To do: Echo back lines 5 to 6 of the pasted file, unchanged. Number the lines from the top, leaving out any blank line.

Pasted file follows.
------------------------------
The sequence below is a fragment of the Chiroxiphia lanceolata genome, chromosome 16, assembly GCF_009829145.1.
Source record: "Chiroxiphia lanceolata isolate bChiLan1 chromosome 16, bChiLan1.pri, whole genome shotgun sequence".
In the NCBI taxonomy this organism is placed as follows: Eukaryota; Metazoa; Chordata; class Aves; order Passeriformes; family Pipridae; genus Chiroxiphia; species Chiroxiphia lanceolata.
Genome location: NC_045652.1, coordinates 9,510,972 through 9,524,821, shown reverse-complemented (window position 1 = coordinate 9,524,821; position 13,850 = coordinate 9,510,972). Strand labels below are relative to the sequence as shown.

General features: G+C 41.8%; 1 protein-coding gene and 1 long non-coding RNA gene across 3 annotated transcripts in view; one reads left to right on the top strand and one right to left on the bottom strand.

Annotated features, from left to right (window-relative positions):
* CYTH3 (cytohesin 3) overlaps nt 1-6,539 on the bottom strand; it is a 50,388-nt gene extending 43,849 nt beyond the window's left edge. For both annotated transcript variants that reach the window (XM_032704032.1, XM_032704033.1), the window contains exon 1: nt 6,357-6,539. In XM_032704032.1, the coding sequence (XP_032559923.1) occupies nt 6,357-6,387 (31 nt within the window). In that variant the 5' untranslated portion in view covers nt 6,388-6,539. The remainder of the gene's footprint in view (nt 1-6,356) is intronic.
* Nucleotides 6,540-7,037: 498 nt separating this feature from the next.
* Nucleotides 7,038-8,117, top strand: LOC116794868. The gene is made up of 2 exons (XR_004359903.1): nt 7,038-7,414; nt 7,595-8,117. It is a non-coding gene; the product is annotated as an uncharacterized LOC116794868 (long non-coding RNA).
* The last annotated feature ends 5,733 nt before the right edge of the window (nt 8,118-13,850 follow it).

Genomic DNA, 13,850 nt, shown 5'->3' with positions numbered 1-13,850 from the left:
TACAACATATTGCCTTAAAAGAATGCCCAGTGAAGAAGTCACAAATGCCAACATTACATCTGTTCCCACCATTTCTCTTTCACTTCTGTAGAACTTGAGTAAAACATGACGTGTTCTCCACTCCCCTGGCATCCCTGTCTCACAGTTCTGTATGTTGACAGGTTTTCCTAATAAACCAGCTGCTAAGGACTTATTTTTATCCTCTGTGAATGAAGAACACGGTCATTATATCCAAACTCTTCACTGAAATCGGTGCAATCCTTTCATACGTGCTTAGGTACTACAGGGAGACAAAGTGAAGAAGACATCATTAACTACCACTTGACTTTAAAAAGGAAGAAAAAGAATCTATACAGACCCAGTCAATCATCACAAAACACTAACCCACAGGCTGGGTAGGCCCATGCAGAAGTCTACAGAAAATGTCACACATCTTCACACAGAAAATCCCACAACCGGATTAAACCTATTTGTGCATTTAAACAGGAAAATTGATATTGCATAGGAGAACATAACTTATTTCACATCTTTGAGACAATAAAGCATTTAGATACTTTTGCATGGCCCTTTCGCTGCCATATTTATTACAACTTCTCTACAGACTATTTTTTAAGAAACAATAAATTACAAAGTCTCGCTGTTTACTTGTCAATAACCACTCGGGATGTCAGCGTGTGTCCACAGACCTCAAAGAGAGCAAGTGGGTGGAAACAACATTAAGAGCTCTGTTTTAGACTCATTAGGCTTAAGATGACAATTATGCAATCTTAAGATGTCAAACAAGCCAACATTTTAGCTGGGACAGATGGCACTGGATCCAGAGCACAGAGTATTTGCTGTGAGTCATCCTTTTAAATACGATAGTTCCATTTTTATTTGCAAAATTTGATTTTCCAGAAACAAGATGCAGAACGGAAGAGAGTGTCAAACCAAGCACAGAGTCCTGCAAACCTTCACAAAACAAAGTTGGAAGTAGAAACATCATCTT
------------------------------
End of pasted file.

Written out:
General features: G+C 41.8%; 1 protein-coding gene and 1 long non-coding RNA gene across 3 annotated transcripts in view; one reads left to right on the top strand and one right to left on the bottom strand.

Annotated features, from left to right (window-relative positions):